Do you ever feel pressure to treat some colleagues like a Green Light? If you place colleagues in the Green category before they have earned it, you may regret doing so later, wishing you had kept it strictly professional and transactional.

2. Blue Lights: Blue Lights is an ally. These are people you love and care about, that you see occasionally, and when you do it’s as though no time has passed. They are almost a Green, as in, you have a natural fondness for each other, a closeness without trying. They may not know the intricacies of your life as much as a Green would, but you fully enjoy their company. You have a great working relationship and you consider them trustworthy. You respect them greatly and have common interests and values. It’s effortless to spend time with them. And you both know that if you were neighbors, you’d hang out together all the time. 

3. Yellow Lights: They are a lot of fun to work with, you enjoy their company and want to include them. You may have different lives outside of work, but as colleagues you are in sync. You speak highly of one another and ask to team up with them any chance you get. You can count on them to help you with projects and they match your reciprocity. You may not feel fully known, but you’re okay with that. They don't necessarily have to be a Blue or Green light, but they do have the potential to be. This can also be a colleague that you consider a friend at work and most likely wouldn’t remain as close if either of you switched companies.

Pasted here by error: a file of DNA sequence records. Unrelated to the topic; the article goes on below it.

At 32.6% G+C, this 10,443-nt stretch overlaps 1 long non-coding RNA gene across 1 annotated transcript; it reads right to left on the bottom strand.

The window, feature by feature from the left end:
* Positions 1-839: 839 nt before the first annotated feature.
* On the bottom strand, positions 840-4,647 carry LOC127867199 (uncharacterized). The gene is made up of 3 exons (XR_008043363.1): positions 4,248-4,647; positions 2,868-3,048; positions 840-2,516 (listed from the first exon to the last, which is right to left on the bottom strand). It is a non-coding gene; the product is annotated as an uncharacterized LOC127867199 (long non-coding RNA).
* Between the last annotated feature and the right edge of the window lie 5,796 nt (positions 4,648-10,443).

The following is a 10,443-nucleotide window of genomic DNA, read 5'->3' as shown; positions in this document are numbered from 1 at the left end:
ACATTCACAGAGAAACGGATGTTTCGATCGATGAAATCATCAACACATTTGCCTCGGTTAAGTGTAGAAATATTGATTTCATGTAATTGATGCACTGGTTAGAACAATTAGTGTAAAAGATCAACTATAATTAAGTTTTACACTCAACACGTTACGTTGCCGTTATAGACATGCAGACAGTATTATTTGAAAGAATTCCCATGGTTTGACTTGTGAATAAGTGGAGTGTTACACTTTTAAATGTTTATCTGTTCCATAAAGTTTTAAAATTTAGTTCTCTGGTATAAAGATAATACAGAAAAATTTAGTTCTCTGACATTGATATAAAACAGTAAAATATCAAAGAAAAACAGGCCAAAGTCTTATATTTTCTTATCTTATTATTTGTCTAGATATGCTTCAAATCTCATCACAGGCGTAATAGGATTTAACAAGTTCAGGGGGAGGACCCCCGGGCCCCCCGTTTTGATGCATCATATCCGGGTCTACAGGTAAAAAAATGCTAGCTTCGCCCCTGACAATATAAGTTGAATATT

4. Orange Lights: The orange lights are people in your life that you don’t have a lot of say about whether you even want them in your life! They can be that coworker you tolerate or extended family members that attend holiday dinners every year. You don’t have a lot in common with them and you keep conversations brief and prefer to have minimal engagement. It takes effort to carry on a conversation, or you might feel uncomfortable when you’re around them. Their personality is so different from yours that they can border on pushing your buttons unknowingly. You feel pressure to include them in team meetings or initiate conversations with them over a meal. You find it difficult to enjoy their company.  

5. Red Lights: The Red Light group is more of a transactional relationship. It could be the server at your favorite restaurant or an employee you interact with once a year on a specific project. It is friendly yet indifferent. You keep the conversations at a superficial level and are not interested in investing any of your time into the relationship. You only interact with them in an exchange of information, an email thread, at a team meeting, or to complete a task list. You don’t really know much about their personal life and frankly, never thought to ask. Similar to a barista in a coffee shop, you order your coffee in exchange for money, talk about the weather and finish the conversation with, “Thank you, have a nice day.”